Survey Reveals Music Discovery Habits

Radio remains the dominant form of music discovery in the United States, unless you happen to be a teenager.

According to Nielsen’s recent “Music 360” report, 48% of those surveyed said radio was how they found new music, followed by recommendations from friends/family (10%), and YouTube (7%). But the teenage results show they listen to new music mostly through YouTube (64%), then radio (56%), iTunes (53%) and CDs (50%).

“The accessibility of music has seen tremendous expansion and diversification,” said David Bakula, SVP Client Development, Nielsen. “While younger listeners opt for technologically advanced methods, traditional methods of discovery like radio and word-of-mouth continue to be strong drivers. With so many ways to purchase, consume and discover great new music, it’s no wonder that the consumer continues to access and enjoy music in greater numbers.”

There are approximately 42.7 million individuals between the ages of 10-19, or 13.8% of the country’s total population, according to US Census Data from 2010. People ages 20-29 account for roughly the same percentage as teens, with 30-39 year olds slightly less at 12.9%. People ages 40-49 years make up the largest slice at 14.1%, and those 50-59 years of age amount to 13.6%. There are an additional 40.5 million people below the age of 10 who will grow up with a multitude of discovery options at their fingertips, from YouTube to traditional radio to Spotify and beyond.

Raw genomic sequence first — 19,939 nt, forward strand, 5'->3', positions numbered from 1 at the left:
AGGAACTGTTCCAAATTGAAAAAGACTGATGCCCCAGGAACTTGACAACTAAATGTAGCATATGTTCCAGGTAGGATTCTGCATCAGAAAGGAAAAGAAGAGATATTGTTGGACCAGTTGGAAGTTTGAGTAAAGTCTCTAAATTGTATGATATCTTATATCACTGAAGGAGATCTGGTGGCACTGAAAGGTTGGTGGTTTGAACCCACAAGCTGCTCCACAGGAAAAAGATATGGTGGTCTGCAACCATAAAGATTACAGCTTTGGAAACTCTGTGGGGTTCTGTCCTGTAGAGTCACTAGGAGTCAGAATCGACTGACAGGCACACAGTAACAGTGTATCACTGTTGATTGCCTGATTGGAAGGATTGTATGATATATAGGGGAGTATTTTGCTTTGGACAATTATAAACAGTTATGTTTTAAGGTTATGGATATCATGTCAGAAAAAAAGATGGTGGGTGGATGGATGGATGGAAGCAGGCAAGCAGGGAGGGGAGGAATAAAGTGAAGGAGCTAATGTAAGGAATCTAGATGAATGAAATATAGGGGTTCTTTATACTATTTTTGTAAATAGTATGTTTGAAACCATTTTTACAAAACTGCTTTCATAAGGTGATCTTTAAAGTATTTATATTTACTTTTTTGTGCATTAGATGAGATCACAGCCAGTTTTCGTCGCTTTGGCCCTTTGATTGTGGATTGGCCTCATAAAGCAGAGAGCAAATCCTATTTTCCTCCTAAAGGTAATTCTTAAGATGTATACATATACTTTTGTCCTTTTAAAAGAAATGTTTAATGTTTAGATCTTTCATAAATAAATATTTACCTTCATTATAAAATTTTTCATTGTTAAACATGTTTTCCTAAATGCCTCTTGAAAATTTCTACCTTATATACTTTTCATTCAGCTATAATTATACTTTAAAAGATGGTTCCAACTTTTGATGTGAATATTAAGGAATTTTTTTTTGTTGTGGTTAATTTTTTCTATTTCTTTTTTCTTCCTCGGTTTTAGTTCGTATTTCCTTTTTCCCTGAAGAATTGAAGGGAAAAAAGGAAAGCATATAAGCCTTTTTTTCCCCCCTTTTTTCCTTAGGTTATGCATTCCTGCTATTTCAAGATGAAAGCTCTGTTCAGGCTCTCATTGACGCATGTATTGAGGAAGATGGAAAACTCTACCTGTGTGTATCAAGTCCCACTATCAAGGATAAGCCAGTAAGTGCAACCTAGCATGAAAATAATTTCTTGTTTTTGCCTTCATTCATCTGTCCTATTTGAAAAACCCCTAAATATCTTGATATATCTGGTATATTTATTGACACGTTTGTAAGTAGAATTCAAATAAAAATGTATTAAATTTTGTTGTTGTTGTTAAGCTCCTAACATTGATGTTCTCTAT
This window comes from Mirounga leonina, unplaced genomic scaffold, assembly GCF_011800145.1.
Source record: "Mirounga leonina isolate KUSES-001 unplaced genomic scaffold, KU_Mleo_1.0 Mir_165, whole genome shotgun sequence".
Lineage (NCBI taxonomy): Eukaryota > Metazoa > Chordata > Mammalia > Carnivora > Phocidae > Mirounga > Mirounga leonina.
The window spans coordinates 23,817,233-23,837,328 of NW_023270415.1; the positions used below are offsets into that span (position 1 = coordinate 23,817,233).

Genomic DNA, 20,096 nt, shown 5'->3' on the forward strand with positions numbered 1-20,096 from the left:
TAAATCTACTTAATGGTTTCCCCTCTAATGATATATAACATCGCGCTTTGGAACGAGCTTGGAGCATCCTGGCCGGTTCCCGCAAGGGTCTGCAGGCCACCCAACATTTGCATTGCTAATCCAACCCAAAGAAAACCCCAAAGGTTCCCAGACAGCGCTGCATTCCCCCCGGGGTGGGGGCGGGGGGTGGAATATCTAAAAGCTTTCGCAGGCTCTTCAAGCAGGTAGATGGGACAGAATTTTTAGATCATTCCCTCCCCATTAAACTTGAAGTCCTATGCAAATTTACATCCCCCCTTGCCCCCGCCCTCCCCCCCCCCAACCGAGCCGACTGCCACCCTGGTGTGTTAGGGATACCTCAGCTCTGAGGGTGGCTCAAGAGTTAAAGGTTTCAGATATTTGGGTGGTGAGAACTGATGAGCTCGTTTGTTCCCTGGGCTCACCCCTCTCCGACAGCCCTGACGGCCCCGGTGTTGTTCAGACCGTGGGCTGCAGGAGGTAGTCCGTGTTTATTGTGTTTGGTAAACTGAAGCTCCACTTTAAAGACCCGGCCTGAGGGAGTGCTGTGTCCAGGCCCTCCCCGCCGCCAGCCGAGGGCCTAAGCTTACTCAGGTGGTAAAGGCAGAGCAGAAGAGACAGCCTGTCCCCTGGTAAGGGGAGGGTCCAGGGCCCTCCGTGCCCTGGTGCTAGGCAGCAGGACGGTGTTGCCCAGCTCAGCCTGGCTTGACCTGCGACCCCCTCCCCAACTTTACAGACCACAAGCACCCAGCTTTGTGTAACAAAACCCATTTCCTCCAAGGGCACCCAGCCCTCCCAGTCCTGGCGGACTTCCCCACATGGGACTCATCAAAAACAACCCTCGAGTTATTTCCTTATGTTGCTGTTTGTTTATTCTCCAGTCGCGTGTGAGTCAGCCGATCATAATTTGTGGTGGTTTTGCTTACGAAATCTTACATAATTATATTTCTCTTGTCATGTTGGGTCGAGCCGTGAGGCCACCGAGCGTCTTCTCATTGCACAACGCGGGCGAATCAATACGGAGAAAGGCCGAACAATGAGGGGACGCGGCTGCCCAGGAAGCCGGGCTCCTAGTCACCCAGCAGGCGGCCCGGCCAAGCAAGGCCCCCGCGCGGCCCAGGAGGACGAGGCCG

Young consumers who purchase digital tracks are also more likely to download a song soon after release. Thirty-three percent of teens reported buying a digital track within one week of release, versus only 21% of those ages 18 and above for the same period.

And while 18-24 year olds are most likely to attend live events, 54% of teenagers who go to concerts will purchase t-shirts, versus 46% of 18-24 year olds.

Other interesting findings from the Nielsen study show 54% of respondents are more inclined to purchase something if a friend gives it a recommendation, and 25% are more likely to purchase something hyped in the blogosphere. Of smartphone users, 54% report having some kind of music player app, and 47% have a radio app.

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